“I want to make very clear: We’re not debating what the best system for selecting judges is,” Owen said. “We’re not trying to argue that merit selection is bad or that popular elections are good. We’re just arguing that until the voters of this state have the ability to amend the state constitution, then they have the right to elect judges.”
Allan Ramsaur, executive director of the Tennessee Bar Association, sees the other side of the argument.
“Fundamentally, we favor merit selection and retention election as the best way … to have a stable, predictable, accountable system for picking judges and maintaining fair and impartial courts,” Ramsaur said. “We’ve not thought the Constitution needed to be amended.”
Ramsaur also said judges who are appointed can avoid costly campaigns and fundraisers, which he said can skew the public’s perception of the election because it points to partisanship on the part of the competing judges.
“We think Tennessee’s merit selections and retention elections strike a fair balance in choosing judges based on their competence and then holding them accountable through retention elections,” he said.
Letter of the law
The Tennessee Constitution reads, “The judges of the Supreme Court shall be elected by the qualified voters of the state,” and the “judges of the circuit and chancery courts, and of other inferior courts, shall be elected by the qualified voters of the district or circuit to which they are to be assigned.”
Ramsaur said the state Supreme Court has already ruled on the constitutionality of the Tennessee Plan; Owen said they have not.
The court has ruled on the constitutionality of retention elections. In Higgins v. Dunn, a 1973 Tennessee Supreme Court case, the court held that “election” has various meanings, and retention, or yes/no, elections, are constitutional under three other sections of the state Constitution.
George “Buck” Lewis III, a shareholder at Baker, Donelson, Bearman, Caldwell & Berkowitz PC and immediate past president of the TBA, said “the point of the argument is that the Constitution uses the word ‘election’ in a lot of different contexts.”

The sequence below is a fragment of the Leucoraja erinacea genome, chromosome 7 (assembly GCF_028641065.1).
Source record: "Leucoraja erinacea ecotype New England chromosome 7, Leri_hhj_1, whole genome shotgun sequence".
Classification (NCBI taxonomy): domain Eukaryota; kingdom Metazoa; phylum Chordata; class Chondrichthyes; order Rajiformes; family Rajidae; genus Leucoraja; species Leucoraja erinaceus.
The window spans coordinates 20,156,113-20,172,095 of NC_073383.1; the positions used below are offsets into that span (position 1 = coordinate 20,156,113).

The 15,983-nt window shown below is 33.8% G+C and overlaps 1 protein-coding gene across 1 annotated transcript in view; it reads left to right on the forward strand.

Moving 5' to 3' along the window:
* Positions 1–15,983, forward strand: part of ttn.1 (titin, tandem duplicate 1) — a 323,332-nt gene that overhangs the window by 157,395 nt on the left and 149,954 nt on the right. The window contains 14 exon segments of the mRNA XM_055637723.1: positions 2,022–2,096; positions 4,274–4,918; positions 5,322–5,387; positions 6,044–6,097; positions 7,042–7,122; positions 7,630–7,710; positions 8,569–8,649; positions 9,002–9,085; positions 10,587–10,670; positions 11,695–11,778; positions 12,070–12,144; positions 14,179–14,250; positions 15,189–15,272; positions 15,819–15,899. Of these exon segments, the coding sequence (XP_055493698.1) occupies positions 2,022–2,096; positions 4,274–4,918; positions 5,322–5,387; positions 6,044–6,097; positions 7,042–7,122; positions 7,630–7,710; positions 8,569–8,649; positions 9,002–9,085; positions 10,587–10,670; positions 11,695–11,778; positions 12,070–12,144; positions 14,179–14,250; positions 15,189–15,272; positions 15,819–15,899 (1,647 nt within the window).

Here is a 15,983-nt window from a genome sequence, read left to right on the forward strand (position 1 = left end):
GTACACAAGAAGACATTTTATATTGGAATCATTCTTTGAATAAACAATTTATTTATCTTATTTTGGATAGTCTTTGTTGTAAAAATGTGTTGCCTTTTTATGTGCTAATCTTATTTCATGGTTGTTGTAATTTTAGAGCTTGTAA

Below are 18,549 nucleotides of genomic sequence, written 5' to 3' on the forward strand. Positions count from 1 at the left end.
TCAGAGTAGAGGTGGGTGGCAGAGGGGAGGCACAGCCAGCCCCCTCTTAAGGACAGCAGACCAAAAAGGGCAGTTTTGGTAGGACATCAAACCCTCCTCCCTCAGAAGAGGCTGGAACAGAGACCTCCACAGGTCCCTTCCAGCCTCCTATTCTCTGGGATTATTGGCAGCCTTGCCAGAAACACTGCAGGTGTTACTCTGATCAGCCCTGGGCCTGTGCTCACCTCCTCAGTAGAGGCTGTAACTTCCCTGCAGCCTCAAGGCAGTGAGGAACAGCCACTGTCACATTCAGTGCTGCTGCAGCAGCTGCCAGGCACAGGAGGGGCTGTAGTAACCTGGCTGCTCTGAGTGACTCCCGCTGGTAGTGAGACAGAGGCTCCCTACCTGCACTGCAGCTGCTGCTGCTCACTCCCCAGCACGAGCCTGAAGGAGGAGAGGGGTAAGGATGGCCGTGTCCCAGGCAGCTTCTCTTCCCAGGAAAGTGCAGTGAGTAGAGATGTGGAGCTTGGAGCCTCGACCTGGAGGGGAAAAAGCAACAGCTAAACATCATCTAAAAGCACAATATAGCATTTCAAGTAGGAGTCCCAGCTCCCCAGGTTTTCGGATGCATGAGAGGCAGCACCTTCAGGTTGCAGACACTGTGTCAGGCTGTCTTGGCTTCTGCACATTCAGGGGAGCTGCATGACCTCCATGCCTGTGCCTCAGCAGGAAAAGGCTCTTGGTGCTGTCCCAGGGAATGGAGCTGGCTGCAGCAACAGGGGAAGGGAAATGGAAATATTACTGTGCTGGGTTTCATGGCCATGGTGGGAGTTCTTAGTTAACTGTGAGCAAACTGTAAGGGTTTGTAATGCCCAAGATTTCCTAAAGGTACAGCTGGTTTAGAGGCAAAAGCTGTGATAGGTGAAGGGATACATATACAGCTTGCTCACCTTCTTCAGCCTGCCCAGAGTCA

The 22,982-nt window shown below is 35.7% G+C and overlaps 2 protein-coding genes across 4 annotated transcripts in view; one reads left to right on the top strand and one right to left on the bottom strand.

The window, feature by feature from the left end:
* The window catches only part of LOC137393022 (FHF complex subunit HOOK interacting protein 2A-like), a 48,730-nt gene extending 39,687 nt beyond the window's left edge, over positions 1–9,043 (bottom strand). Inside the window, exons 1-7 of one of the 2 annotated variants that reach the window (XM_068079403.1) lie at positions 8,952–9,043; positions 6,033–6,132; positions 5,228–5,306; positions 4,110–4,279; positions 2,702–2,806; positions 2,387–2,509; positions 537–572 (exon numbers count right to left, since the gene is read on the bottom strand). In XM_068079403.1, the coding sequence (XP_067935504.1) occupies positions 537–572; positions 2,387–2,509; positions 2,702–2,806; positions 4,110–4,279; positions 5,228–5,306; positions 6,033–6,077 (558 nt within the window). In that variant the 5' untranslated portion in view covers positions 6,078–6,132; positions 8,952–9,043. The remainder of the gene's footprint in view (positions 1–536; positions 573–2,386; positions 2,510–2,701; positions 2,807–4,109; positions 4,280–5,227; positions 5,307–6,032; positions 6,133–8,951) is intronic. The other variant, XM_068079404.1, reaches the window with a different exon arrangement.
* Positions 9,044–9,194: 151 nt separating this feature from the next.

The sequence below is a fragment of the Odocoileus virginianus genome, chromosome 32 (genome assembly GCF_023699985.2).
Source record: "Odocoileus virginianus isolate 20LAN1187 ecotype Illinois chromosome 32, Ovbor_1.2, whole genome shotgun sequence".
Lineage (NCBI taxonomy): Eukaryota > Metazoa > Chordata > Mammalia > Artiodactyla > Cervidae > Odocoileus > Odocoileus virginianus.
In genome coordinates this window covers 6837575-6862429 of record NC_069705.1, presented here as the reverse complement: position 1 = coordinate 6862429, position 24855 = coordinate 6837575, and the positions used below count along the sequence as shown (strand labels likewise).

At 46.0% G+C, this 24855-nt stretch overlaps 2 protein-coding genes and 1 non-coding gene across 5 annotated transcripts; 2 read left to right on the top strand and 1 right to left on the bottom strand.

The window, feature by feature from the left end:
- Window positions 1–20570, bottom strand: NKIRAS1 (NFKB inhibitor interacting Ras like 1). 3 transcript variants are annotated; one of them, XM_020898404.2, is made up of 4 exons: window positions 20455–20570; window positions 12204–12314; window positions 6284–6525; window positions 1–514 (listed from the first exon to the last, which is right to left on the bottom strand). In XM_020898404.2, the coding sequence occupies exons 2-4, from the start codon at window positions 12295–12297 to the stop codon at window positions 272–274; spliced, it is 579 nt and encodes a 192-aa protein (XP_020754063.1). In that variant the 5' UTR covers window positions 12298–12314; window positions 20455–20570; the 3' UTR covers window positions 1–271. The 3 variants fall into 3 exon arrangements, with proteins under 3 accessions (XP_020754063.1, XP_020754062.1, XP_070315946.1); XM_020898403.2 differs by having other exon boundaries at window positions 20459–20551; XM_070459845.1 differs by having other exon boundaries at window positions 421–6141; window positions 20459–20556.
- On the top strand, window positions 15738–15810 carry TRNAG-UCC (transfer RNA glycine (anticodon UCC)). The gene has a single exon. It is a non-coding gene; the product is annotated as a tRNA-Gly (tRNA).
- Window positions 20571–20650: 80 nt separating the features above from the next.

“It’s in the discretion of the General Assembly what type of election it will be,” Lewis said.
In Higgins v. Dunn, the Supreme Court says, “It cannot mean (the Tennessee Plan) is unconstitutional because the election provided for a limited approval or disapproval.”
But when there is a vacancy on the Supreme Court, the governor appoints a new member to fill it. No votes are cast to fill those positions.
A major basis of Owen’s argument is voters have a right to vote for Supreme Court justices as well.
“There are serious problems with having elected judges,” he said. “I understand all that. But … we’re not talking about the best system; we’re talking about what the Constitution requires.”
Owen said TCPR, Johnson and Hooker will consider submitting certiorari to the U.S. Supreme Court to hear their case, which they must do within 90 days of July 28, when the appeals court opinion was issued.
A constitutional convention could be called on the issue. But the likelihood of that is slim.
Ramsaur said a constitutional convention could lead to opening a virtual Pandora’s box of constitutional questions.
“Once people have been elected to serve at the constitutional convention, they have a lot of freedom to do a lot of things,” he said. “So that’s one of the reasons we don’t favor opening this up to a whole other general debate – you just don’t know what might come of it.”